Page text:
# Navier Stokes Equations - General Question

• gilgtc
In summary, the Navier-Stokes equations include both a pressure term and a gravity term. The pressure term is responsible for pressure force, which drives the fluid, while the gravity term represents the body force, which is a distinct force from pressure and cannot be lumped together with it. This is important for understanding energy balance in systems with different fluid bodies at varying altitudes. The body force can also include other forces such as centrifugal force. The momentum equation highlights the different forces that contribute to the change of momentum in a fluid.
gilgtc
(This is from the perspective of Geophysical Fluid Dynamics)

In the Navier Stokes equations I am confused as to why there is both a pressure term and a gravity term. Is this pressure resulting from differences in densities and temperature differences alone? I would think that the gravity term would be lumped into the pressure term. Can someone please clarify?

I am sorry if this makes no sense I am just trying to understand,

Thanks for your help.

g

Engineering-wise a look into energy balance is always comfortable. If in the system there are two distinct bodies of fluid, having same velocity, density, pressure and temperature, but at different altitudes, the system still has the energy potential to do something. If the gravity term would be missing from Navier-Stokes equations, then they would not show this potential.

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Chusslove Illich (Часлав Илић)

gravity is usually shown for the body force component. However this can also be centrifugal force etc.

the pressure term should be for the pressure force driving the fluid. In compressible flow this is the same pressure that change with temperature and density. The body force is of different nature. It cannot be lump into the pressure term. Perhaps because all terms on RHS are forces, and this gives you the impression that they can be lump together. In fact, they are different.

the momentum equation:

Change of momentum = pressure force + viscous force + body force

## 1. What are Navier-Stokes equations?

Navier-Stokes equations are a set of partial differential equations that describe the motion of fluid substances, such as liquids and gases.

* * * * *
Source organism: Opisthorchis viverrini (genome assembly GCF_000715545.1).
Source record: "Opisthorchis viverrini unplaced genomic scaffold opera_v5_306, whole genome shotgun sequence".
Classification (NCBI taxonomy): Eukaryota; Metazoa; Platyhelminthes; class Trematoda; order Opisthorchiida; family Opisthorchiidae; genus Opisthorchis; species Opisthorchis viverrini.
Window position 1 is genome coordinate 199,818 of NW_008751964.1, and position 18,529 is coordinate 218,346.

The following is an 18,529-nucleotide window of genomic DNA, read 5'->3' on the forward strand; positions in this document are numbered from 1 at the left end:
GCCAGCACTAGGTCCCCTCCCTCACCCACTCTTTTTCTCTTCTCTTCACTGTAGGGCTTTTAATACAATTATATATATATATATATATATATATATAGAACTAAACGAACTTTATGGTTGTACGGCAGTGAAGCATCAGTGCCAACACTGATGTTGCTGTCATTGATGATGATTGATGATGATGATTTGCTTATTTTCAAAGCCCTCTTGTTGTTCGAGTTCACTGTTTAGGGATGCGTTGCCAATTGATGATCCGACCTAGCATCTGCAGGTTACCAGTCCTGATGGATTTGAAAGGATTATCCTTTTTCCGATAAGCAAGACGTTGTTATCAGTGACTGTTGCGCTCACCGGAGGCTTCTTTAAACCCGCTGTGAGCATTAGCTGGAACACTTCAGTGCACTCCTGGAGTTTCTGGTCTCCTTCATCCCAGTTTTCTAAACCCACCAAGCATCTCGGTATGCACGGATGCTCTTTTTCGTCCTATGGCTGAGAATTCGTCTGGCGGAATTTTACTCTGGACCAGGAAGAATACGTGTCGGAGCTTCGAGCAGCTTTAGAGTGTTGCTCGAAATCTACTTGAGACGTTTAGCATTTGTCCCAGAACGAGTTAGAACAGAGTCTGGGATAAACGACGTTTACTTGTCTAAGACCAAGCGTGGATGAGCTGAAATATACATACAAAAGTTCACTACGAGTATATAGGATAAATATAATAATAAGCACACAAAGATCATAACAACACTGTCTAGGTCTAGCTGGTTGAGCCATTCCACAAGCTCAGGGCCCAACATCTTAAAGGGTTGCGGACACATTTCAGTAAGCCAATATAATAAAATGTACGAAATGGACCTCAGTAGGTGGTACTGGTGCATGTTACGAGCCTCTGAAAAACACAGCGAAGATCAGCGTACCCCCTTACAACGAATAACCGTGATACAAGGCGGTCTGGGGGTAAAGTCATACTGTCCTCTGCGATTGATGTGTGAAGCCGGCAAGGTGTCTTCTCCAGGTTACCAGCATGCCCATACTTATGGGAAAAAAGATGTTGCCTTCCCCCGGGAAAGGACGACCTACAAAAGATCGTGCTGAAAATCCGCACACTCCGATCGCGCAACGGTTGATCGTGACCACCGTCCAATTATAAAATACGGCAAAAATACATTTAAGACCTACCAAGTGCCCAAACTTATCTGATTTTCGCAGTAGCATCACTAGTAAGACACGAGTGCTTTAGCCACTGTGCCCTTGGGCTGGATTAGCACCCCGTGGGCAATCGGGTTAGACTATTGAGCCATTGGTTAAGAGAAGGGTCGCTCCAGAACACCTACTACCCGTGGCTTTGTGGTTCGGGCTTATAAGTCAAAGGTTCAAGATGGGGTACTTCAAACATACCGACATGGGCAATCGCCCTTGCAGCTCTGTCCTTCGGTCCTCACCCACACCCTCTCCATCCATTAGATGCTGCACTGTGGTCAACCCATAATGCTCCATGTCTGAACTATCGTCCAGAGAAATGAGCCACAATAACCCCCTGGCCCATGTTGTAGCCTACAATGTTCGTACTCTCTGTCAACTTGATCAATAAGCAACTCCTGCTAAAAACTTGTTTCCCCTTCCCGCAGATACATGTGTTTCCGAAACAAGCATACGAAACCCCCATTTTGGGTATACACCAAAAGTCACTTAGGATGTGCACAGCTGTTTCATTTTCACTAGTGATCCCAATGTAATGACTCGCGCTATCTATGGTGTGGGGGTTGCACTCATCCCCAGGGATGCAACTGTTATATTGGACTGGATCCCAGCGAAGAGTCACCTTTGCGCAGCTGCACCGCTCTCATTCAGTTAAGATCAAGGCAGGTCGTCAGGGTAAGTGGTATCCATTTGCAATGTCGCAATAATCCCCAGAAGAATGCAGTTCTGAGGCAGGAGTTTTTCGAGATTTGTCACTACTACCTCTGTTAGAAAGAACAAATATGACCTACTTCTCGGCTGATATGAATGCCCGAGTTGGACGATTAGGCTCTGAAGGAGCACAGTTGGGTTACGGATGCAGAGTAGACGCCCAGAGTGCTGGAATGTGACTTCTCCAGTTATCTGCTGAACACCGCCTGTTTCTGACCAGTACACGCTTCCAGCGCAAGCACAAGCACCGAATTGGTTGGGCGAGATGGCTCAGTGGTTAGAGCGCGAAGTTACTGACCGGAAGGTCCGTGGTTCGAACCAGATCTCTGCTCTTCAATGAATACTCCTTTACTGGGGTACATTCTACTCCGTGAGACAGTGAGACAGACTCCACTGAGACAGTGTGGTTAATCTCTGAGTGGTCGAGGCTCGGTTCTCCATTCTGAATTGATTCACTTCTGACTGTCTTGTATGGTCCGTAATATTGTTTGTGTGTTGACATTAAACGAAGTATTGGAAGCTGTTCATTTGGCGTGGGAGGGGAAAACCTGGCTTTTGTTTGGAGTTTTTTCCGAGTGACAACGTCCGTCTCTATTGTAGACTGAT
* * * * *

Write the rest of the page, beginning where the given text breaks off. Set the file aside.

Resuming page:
## 2. What is the significance of Navier-Stokes equations?

Navier-Stokes equations are important because they provide a mathematical framework for understanding and predicting the behavior of fluids in various settings, such as in engineering, weather forecasting, and aerodynamics.

## 3. What is the general form of Navier-Stokes equations?

The general form of Navier-Stokes equations consists of a continuity equation, which describes the conservation of mass, and a momentum equation, which describes the conservation of momentum. These equations also take into account external forces, such as gravity and pressure, that act on the fluid.

## 4. What are the assumptions made in deriving Navier-Stokes equations?

Navier-Stokes equations are derived based on certain assumptions, including the fluid being incompressible, the flow being steady and laminar, and the fluid having constant properties such as density and viscosity. These assumptions may not always hold true in real-world situations, but they provide a good approximation in many cases.

## 5. What are some applications of Navier-Stokes equations?

Navier-Stokes equations have a wide range of applications, including predicting the behavior of fluids in pipes and channels, designing aircraft and other vehicles, simulating weather patterns, and understanding ocean currents. They are also used in fields such as turbulence research, fluid dynamics, and computational fluid dynamics.

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